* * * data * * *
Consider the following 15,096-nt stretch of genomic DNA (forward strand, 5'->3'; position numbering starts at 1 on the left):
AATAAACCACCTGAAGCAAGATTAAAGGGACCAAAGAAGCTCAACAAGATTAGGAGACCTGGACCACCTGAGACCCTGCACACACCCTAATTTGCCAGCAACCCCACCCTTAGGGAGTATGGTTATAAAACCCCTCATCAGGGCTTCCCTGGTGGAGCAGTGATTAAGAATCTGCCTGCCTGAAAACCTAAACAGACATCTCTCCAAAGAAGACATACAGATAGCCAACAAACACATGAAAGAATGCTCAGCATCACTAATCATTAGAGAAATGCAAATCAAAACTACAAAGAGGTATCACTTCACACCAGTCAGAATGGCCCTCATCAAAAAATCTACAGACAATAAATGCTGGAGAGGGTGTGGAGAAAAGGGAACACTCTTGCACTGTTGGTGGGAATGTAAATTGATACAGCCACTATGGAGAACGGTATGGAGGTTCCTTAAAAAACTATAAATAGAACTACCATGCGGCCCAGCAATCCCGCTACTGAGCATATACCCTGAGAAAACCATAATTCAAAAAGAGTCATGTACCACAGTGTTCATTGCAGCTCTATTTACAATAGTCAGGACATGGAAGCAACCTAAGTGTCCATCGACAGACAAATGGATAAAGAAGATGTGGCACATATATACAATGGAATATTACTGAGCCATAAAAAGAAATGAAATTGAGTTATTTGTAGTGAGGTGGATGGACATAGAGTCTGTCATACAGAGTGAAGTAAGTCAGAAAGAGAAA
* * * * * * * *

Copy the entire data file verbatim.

Consider the following 15,096-nt stretch of genomic DNA (forward strand, 5'->3'; position numbering starts at 1 on the left):
AATAAACCACCTGAAGCAAGATTAAAGGGACCAAAGAAGCTCAACAAGATTAGGAGACCTGGACCACCTGAGACCCTGCACACACCCTAATTTGCCAGCAACCCCACCCTTAGGGAGTATGGTTATAAAACCCCTCATCAGGGCTTCCCTGGTGGAGCAGTGATTAAGAATCTGCCTGCCTGAAAACCTAAACAGACATCTCTCCAAAGAAGACATACAGATAGCCAACAAACACATGAAAGAATGCTCAGCATCACTAATCATTAGAGAAATGCAAATCAAAACTACAAAGAGGTATCACTTCACACCAGTCAGAATGGCCCTCATCAAAAAATCTACAGACAATAAATGCTGGAGAGGGTGTGGAGAAAAGGGAACACTCTTGCACTGTTGGTGGGAATGTAAATTGATACAGCCACTATGGAGAACGGTATGGAGGTTCCTTAAAAAACTATAAATAGAACTACCATGCGGCCCAGCAATCCCGCTACTGAGCATATACCCTGAGAAAACCATAATTCAAAAAGAGTCATGTACCACAGTGTTCATTGCAGCTCTATTTACAATAGTCAGGACATGGAAGCAACCTAAGTGTCCATCGACAGACAAATGGATAAAGAAGATGTGGCACATATATACAATGGAATATTACTGAGCCATAAAAAGAAATGAAATTGAGTTATTTGTAGTGAGGTGGATGGACATAGAGTCTGTCATACAGAGTGAAGTAAGTCAGAAAGAGAAA